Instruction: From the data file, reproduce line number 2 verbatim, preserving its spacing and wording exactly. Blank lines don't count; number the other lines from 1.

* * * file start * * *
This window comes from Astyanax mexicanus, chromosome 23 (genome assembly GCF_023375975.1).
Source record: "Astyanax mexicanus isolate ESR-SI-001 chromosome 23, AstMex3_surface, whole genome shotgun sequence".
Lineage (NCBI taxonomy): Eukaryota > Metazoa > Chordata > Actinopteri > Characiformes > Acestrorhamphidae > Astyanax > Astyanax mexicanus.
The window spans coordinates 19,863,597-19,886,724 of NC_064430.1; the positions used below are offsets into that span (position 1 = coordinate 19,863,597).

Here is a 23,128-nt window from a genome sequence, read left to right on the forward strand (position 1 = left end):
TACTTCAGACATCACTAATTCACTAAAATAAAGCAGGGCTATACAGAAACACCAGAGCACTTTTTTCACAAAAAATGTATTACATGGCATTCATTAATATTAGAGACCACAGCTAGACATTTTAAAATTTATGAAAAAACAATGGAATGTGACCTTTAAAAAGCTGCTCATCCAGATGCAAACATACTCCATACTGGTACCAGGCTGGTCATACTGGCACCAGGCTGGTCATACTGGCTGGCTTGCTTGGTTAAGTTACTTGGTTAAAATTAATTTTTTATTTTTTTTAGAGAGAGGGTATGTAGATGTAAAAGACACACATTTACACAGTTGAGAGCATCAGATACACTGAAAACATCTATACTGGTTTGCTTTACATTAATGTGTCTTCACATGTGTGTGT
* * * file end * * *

Source record: "Astyanax mexicanus isolate ESR-SI-001 chromosome 23, AstMex3_surface, whole genome shotgun sequence".